Readers Join Book Clubs to Create Friendships, Learn and Grow

Readers who participate in book clubs discover a different dimension of reflection and growth. Joining a book club exposes readers to authors and topics that he/she would not choose for themselves, according to Brooklyn College history professor Jason Reischel. Reading a book with a group allows time to discuss the thesis and themes, share opinions and thoughts.

32 percent of book club participants are involved in two or more book clubs, and feel that book club meetings are the highlight of their month. Close to 70 percent of in-person book clubs discuss 9-12 books per year, according to Book Browse LLC’s Bookclub whitepaper.

Books Clubs Can be Whatever You Want it to Be

Co-owner and Creative Director of Allegory Gallery Andrew Thornton started a book club called Inspired by Reading, where each participant is asked to create something inspired by the book discussed. “It can be anything. We’ve had all kinds of submissions —food, photography, art dolls, and even shoes!” The book club was started to motivate creative people and provide other sources of inspiration.

Communications Manager of Finder.com Jennifer McDermott started a book club four years ago, and the club chooses a venue that suits the books theme or setting. For example, the club recently read a book by Haruki Murakami, and met at a Japanese restaurant. McDermott’s book club also takes an annual vacation together, usually to a wine region.

Book Club Tips and Tricks

–  Put a date on the calendar at the end of each meeting, suggested by Reischel.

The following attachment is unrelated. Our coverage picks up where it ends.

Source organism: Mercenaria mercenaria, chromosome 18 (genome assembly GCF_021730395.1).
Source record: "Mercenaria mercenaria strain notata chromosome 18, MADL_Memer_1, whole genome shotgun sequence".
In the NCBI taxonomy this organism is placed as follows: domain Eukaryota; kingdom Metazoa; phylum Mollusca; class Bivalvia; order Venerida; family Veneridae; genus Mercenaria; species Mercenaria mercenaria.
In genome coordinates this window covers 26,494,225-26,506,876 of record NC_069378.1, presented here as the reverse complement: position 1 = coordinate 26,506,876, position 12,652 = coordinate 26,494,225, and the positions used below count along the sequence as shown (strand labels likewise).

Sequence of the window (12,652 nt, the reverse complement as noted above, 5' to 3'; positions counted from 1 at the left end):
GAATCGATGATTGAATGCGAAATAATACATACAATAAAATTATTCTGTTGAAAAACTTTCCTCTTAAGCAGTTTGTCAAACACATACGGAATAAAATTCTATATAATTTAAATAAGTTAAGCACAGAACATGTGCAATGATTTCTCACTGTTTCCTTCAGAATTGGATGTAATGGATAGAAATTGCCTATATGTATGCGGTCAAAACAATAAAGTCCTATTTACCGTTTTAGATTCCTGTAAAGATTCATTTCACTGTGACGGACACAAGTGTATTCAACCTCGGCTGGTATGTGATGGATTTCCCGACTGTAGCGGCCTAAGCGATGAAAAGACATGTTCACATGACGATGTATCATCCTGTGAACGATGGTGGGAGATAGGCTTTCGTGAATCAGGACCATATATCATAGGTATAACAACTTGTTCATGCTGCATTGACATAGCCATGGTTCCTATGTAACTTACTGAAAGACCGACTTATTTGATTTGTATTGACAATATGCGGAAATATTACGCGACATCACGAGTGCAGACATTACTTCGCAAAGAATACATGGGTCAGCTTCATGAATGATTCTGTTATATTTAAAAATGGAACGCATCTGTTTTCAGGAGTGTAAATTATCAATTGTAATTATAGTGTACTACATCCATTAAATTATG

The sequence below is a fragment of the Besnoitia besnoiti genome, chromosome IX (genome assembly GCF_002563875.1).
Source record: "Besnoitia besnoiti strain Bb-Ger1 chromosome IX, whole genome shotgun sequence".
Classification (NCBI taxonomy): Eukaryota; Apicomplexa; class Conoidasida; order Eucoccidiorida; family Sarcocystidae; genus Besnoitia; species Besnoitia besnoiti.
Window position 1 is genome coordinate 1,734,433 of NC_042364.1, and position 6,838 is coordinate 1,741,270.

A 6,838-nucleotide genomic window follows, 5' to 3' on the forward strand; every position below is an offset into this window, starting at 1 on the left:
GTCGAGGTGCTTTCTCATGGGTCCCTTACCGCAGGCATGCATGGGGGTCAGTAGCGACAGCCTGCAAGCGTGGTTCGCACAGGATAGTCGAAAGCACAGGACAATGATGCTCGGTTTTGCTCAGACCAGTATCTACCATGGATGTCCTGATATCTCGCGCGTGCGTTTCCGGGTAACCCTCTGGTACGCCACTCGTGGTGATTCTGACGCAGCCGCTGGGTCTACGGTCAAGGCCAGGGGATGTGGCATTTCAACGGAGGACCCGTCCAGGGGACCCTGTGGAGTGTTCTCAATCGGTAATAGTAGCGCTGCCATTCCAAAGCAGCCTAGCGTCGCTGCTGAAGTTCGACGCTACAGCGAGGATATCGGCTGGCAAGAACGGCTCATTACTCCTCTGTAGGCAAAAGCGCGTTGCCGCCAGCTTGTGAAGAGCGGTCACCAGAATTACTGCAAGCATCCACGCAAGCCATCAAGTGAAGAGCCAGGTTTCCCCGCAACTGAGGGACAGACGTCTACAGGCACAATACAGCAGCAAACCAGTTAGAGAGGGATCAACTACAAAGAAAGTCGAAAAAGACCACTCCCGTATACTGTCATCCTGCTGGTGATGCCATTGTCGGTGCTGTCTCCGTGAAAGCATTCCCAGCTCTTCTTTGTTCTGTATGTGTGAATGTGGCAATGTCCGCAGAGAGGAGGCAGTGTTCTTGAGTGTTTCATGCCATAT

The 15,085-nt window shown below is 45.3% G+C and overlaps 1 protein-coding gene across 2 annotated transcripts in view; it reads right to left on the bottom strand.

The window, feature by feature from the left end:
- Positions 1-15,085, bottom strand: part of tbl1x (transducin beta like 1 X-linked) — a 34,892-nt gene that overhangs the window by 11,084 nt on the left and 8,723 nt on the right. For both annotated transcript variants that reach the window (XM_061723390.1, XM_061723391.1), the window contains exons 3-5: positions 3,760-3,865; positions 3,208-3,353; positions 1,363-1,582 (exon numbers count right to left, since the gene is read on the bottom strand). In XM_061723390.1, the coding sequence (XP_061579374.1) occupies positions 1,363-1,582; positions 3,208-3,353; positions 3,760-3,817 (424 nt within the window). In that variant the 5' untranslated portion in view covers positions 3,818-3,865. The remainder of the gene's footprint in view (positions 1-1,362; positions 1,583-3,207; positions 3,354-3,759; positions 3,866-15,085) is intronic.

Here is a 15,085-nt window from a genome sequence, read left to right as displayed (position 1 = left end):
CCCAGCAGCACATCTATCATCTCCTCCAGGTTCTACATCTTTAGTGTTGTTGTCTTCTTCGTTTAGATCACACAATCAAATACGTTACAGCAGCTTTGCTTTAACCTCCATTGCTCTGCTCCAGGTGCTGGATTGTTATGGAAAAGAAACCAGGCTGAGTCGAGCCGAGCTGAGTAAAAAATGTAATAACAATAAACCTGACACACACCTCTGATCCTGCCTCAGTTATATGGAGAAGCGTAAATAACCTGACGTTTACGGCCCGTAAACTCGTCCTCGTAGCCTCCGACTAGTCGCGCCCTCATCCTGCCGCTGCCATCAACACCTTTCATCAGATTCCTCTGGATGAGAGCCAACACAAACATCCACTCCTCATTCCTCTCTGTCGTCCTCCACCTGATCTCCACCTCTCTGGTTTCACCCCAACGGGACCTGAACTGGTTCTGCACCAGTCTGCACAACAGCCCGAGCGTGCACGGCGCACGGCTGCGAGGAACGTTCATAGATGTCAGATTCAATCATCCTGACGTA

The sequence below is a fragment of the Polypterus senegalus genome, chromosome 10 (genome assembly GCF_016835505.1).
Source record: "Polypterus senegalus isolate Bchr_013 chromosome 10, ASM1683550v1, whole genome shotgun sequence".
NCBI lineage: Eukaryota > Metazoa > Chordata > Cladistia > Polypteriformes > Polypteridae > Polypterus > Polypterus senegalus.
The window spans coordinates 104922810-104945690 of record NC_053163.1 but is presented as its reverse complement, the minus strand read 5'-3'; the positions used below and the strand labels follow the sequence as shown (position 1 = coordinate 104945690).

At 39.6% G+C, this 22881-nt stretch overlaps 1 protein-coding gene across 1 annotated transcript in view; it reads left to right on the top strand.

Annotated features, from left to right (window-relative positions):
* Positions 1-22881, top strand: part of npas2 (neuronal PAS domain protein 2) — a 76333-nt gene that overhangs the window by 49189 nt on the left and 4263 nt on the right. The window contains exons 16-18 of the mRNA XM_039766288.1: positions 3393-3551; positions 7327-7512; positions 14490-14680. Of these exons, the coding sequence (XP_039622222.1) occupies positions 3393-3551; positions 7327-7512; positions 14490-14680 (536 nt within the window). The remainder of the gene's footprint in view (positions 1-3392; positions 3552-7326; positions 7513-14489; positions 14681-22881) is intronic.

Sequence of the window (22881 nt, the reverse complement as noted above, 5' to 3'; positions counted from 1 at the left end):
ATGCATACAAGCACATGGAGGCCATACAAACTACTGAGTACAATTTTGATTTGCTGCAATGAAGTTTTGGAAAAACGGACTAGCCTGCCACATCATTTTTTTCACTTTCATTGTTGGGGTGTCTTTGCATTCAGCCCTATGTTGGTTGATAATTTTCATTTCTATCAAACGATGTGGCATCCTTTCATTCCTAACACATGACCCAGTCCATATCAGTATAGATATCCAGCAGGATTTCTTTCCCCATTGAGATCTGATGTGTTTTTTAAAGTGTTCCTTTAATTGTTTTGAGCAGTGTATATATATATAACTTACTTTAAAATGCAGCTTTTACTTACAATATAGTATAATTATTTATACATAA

–  Create a calendar of all the books for the upcoming 6-12 months. This helps with time management for busy book club readers.
–  Designate a person to send reminders.
–  Borrow upcoming books from the library, suggested by McDermott.
–  Create a book club bookmark with all upcoming books and share with all participants, suggested by Thornton.
–  Create an online book club on GoRead.com.

Four out of ten in-person book clubs select books more than four months in advance. 80 percent of book clubs read local authors at least occasionally, according to Book Browse LLC’s Bookclub whitepaper. Author Carol Gee was a member of African American Women’s Book Club and said she participated in book discussions about her own book, which she described as an honor.

How to Choose a New Book

–  Rotate who chooses the book each meeting.
–  Gain feedback from readers to gauge what everyone is interested in, suggested by English Professor Bianca Ambrosio.
–  Pick books two months in advance to give the group more time to get the book and read it, suggested McDermott.
–  Vote on book choices, suggested Thornton.
–  Join a local or online book club or create one among your own friends.
–  Browse for new books at https://www.goread.com/browse/.

Encourage each other to read more, and discover new books that grab your attention and expand your knowledge.